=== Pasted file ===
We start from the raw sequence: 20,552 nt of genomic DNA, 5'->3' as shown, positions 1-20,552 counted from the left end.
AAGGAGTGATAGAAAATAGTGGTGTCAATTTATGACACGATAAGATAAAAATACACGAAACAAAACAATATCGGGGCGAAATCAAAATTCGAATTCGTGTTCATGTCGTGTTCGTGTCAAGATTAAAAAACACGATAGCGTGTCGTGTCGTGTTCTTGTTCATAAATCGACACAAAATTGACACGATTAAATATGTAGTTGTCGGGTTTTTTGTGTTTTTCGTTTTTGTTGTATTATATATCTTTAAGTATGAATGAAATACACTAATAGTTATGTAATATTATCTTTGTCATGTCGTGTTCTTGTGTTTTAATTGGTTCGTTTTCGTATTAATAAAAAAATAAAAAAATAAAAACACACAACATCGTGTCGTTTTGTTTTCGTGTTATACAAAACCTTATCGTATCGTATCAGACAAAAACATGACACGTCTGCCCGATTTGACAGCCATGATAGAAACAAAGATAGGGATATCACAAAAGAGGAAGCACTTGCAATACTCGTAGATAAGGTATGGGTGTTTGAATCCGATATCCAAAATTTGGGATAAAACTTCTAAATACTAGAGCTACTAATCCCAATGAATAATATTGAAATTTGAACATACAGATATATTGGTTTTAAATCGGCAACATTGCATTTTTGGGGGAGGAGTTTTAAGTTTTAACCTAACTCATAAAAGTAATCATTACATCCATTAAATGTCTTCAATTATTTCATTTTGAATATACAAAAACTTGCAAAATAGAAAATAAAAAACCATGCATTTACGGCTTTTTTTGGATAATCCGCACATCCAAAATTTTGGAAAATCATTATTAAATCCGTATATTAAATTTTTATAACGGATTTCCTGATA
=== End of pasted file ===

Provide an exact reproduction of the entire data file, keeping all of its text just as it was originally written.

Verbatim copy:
We start from the raw sequence: 20,552 nt of genomic DNA, 5'->3' as shown, positions 1-20,552 counted from the left end.
AAGGAGTGATAGAAAATAGTGGTGTCAATTTATGACACGATAAGATAAAAATACACGAAACAAAACAATATCGGGGCGAAATCAAAATTCGAATTCGTGTTCATGTCGTGTTCGTGTCAAGATTAAAAAACACGATAGCGTGTCGTGTCGTGTTCTTGTTCATAAATCGACACAAAATTGACACGATTAAATATGTAGTTGTCGGGTTTTTTGTGTTTTTCGTTTTTGTTGTATTATATATCTTTAAGTATGAATGAAATACACTAATAGTTATGTAATATTATCTTTGTCATGTCGTGTTCTTGTGTTTTAATTGGTTCGTTTTCGTATTAATAAAAAAATAAAAAAATAAAAACACACAACATCGTGTCGTTTTGTTTTCGTGTTATACAAAACCTTATCGTATCGTATCAGACAAAAACATGACACGTCTGCCCGATTTGACAGCCATGATAGAAACAAAGATAGGGATATCACAAAAGAGGAAGCACTTGCAATACTCGTAGATAAGGTATGGGTGTTTGAATCCGATATCCAAAATTTGGGATAAAACTTCTAAATACTAGAGCTACTAATCCCAATGAATAATATTGAAATTTGAACATACAGATATATTGGTTTTAAATCGGCAACATTGCATTTTTGGGGGAGGAGTTTTAAGTTTTAACCTAACTCATAAAAGTAATCATTACATCCATTAAATGTCTTCAATTATTTCATTTTGAATATACAAAAACTTGCAAAATAGAAAATAAAAAACCATGCATTTACGGCTTTTTTTGGATAATCCGCACATCCAAAATTTTGGAAAATCATTATTAAATCCGTATATTAAATTTTTATAACGGATTTCCTGATA